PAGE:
Studies have revealed that Juanita was a healthy girl between 13 and 15 when she died from a blow to the head.
She was buried in ceremonial clothing, along with ceramic objects, gold and silver female figures, a Spondylus shell, food, woven bags and pottery. The ceramic objects were decorated with geometric figures, which are still being studied and may have been part of an Inca communication system.
Coming face to face
In 2018, Socha and a team of archaeologists and scientists began a five-year project to research Juanita as well as other remains and objects found on the snow-covered Ampato, Misti and Pichu Pichu volcanoes.
During their work, the team discovered that some of the children and women chewed coca leaves and drank ayahuasca in the weeks before their deaths. The findings suggest that hallucinogenic plants and psychotropic stimulants may have been used to reduce anxiety before their deaths.
The team conducted CT scans of Juanita in March 2022 and used the results to create a 3D model of her skull that Nilsson could use to guide his reconstruction.
Tomography scans of her body and skull, combined with research about her age, complexion and other characteristics were used to create digital images. Nilsson used tissue depth markers based on the measurements of her skull to envision the proportions of her face, which included high cheekbones.
His process of bringing Juanita’s face to life took half a year, and he spent 400 hours working on the model.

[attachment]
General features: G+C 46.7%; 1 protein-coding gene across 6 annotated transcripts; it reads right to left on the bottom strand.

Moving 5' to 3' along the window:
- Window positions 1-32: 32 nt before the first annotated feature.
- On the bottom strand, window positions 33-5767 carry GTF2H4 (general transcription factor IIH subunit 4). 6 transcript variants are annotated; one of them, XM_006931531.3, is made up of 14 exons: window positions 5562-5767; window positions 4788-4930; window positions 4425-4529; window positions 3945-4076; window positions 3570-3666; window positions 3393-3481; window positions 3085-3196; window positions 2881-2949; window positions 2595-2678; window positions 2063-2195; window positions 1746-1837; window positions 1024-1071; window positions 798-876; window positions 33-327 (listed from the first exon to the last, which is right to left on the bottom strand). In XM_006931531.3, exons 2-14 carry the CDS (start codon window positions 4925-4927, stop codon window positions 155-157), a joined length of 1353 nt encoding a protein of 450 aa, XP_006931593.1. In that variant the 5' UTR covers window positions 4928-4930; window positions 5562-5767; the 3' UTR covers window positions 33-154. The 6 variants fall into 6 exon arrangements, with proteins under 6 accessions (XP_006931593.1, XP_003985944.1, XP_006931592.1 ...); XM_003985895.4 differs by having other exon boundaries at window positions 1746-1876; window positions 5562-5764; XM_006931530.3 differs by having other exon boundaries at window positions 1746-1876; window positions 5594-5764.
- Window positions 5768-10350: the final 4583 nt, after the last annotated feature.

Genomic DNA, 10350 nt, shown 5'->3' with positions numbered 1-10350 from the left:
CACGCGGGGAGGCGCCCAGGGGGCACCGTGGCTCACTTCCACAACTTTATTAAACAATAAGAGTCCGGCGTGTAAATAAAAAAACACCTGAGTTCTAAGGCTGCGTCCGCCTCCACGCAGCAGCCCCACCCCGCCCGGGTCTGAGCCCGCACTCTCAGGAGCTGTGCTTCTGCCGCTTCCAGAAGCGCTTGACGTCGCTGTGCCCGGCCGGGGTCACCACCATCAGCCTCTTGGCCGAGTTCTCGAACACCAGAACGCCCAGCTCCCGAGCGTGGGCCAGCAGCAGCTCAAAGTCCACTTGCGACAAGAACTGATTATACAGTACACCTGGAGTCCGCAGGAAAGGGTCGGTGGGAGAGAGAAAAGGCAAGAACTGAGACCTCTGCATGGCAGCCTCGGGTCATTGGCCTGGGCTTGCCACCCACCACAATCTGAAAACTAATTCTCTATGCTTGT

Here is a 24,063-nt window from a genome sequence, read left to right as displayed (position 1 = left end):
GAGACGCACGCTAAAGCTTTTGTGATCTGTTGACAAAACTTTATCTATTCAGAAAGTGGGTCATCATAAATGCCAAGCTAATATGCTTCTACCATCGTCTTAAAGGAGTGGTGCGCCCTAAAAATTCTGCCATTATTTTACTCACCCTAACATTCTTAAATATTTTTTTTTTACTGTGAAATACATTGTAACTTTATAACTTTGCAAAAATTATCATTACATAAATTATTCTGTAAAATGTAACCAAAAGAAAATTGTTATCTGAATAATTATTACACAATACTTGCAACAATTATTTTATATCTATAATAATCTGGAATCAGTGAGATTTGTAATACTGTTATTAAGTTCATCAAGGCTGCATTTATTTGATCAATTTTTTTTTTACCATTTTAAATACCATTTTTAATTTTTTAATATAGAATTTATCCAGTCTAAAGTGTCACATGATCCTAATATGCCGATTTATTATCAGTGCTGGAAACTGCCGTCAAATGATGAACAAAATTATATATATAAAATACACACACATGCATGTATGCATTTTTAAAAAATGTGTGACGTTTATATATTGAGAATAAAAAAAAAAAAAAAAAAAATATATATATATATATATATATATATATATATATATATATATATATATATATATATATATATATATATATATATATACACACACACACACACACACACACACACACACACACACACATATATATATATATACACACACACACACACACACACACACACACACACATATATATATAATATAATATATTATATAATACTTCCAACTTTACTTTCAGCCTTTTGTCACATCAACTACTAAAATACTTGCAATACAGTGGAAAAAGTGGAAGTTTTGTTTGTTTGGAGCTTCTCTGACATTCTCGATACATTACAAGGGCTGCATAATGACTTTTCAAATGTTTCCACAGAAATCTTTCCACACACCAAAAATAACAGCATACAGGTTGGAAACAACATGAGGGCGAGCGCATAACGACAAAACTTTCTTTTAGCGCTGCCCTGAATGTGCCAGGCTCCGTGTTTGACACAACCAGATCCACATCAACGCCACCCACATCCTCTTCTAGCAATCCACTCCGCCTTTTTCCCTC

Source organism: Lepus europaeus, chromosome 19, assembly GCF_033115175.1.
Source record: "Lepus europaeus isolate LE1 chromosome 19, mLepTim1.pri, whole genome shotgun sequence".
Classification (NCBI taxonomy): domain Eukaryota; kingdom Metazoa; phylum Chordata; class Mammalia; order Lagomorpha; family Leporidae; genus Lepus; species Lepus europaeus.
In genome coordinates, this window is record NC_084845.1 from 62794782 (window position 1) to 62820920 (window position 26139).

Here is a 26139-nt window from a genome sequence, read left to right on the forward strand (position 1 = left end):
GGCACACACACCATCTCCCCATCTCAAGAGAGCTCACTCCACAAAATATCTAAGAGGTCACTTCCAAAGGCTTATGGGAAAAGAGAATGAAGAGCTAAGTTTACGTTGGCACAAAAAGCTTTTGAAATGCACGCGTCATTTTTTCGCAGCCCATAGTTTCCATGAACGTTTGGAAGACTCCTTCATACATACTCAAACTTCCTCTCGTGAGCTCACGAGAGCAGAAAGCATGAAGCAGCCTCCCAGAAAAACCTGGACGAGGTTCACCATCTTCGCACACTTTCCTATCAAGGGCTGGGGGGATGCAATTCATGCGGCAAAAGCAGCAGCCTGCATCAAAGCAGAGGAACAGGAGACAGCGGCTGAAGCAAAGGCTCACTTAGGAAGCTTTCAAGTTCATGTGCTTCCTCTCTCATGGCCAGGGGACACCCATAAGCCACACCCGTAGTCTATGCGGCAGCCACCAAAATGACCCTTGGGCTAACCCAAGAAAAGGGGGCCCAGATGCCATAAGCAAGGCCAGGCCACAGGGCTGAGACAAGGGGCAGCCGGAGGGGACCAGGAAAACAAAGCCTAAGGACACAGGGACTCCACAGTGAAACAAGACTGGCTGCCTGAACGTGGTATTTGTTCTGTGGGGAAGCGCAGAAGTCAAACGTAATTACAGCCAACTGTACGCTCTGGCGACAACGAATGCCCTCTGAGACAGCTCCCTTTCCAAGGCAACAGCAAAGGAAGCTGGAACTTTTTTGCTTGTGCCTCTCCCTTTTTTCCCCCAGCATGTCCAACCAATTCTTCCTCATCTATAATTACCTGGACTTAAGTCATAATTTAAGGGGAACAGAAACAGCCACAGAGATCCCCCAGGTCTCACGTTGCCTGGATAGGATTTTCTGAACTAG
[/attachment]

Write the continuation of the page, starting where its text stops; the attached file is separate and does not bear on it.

Known for his work in recreating faces from the past, Nilsson employed a forensic reconstruction technique that relied on a variety of scientific analyses to make Juanita look as realistic as possible.
“It is a fantastic job I have, but I also feel a great deal of responsibility to get the reconstruction as accurate as I can,” Nilsson said. “But it is the best work I can imagine. I hope you will be able meet an individual from the past and to create an emotional bond to history, and her story that is so unique and remarkable.”
Reproductions of the headdress and shawl she wore were naturally dyed and made from alpaca wool by Centro Textiles Tradicionales in Chinchero and Cusco, Peru.
Visitors to the exhibit can also learn about the results of the research, see artifacts from the burials and hold replicas of them. They can even walk in the footsteps of Juanita from Cusco, the capital of the Inca Empire, across ranches, or tambos, where the caravan rested before the sacrifice, and all the way up to the peaks.
“Using (virtual reality) goggles, the visitors can make a virtual pilgrimage in the footsteps of capacocha, following the remains of Inca roads to the tambos — the last stops — on the slopes of Chachani, Misti and Pichu Pichu,” Socha said.
For the researchers who have spent years studying Juanita, the arduous process to bring her back to life was worth it.
“The face gives us the hyperrealistic impression of looking at the living person,” Socha said.
“It was for me a very emotional moment after working so many years with these mummies, to be able to finally look at her face.”